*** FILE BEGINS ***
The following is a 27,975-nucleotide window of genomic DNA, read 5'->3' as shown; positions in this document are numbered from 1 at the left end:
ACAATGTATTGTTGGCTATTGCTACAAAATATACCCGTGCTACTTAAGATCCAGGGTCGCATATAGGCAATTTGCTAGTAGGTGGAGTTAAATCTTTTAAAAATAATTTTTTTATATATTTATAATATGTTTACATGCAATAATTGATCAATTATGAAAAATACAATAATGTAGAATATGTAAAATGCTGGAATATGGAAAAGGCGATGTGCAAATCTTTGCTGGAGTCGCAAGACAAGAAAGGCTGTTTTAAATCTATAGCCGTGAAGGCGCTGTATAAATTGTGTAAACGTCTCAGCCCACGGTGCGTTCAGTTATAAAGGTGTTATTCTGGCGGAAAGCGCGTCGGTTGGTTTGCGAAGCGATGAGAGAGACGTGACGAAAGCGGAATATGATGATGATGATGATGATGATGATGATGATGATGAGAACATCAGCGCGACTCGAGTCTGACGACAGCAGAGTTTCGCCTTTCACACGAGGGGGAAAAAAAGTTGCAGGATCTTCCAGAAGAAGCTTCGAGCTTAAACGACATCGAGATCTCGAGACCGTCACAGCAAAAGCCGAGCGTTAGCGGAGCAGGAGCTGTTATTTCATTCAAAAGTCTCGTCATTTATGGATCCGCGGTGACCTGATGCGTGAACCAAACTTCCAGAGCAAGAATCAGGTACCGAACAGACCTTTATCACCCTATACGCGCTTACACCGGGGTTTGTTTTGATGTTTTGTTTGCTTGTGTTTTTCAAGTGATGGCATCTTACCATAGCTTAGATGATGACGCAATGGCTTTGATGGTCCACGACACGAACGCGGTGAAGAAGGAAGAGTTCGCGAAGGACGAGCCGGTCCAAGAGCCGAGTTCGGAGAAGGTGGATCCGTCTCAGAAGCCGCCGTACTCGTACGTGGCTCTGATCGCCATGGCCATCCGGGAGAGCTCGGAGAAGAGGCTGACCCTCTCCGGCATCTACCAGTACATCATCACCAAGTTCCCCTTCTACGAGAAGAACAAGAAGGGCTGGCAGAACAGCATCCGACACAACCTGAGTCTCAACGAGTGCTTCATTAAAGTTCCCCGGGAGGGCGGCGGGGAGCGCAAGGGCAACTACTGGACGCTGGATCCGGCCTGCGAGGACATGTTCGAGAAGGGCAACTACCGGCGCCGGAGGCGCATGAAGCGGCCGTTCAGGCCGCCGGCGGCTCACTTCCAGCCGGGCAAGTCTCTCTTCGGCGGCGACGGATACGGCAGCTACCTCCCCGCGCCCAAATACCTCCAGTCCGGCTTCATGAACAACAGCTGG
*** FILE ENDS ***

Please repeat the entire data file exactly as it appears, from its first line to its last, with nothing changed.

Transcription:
The following is a 27,975-nucleotide window of genomic DNA, read 5'->3' as shown; positions in this document are numbered from 1 at the left end:
ACAATGTATTGTTGGCTATTGCTACAAAATATACCCGTGCTACTTAAGATCCAGGGTCGCATATAGGCAATTTGCTAGTAGGTGGAGTTAAATCTTTTAAAAATAATTTTTTTATATATTTATAATATGTTTACATGCAATAATTGATCAATTATGAAAAATACAATAATGTAGAATATGTAAAATGCTGGAATATGGAAAAGGCGATGTGCAAATCTTTGCTGGAGTCGCAAGACAAGAAAGGCTGTTTTAAATCTATAGCCGTGAAGGCGCTGTATAAATTGTGTAAACGTCTCAGCCCACGGTGCGTTCAGTTATAAAGGTGTTATTCTGGCGGAAAGCGCGTCGGTTGGTTTGCGAAGCGATGAGAGAGACGTGACGAAAGCGGAATATGATGATGATGATGATGATGATGATGATGATGATGAGAACATCAGCGCGACTCGAGTCTGACGACAGCAGAGTTTCGCCTTTCACACGAGGGGGAAAAAAAGTTGCAGGATCTTCCAGAAGAAGCTTCGAGCTTAAACGACATCGAGATCTCGAGACCGTCACAGCAAAAGCCGAGCGTTAGCGGAGCAGGAGCTGTTATTTCATTCAAAAGTCTCGTCATTTATGGATCCGCGGTGACCTGATGCGTGAACCAAACTTCCAGAGCAAGAATCAGGTACCGAACAGACCTTTATCACCCTATACGCGCTTACACCGGGGTTTGTTTTGATGTTTTGTTTGCTTGTGTTTTTCAAGTGATGGCATCTTACCATAGCTTAGATGATGACGCAATGGCTTTGATGGTCCACGACACGAACGCGGTGAAGAAGGAAGAGTTCGCGAAGGACGAGCCGGTCCAAGAGCCGAGTTCGGAGAAGGTGGATCCGTCTCAGAAGCCGCCGTACTCGTACGTGGCTCTGATCGCCATGGCCATCCGGGAGAGCTCGGAGAAGAGGCTGACCCTCTCCGGCATCTACCAGTACATCATCACCAAGTTCCCCTTCTACGAGAAGAACAAGAAGGGCTGGCAGAACAGCATCCGACACAACCTGAGTCTCAACGAGTGCTTCATTAAAGTTCCCCGGGAGGGCGGCGGGGAGCGCAAGGGCAACTACTGGACGCTGGATCCGGCCTGCGAGGACATGTTCGAGAAGGGCAACTACCGGCGCCGGAGGCGCATGAAGCGGCCGTTCAGGCCGCCGGCGGCTCACTTCCAGCCGGGCAAGTCTCTCTTCGGCGGCGACGGATACGGCAGCTACCTCCCCGCGCCCAAATACCTCCAGTCCGGCTTCATGAACAACAGCTGG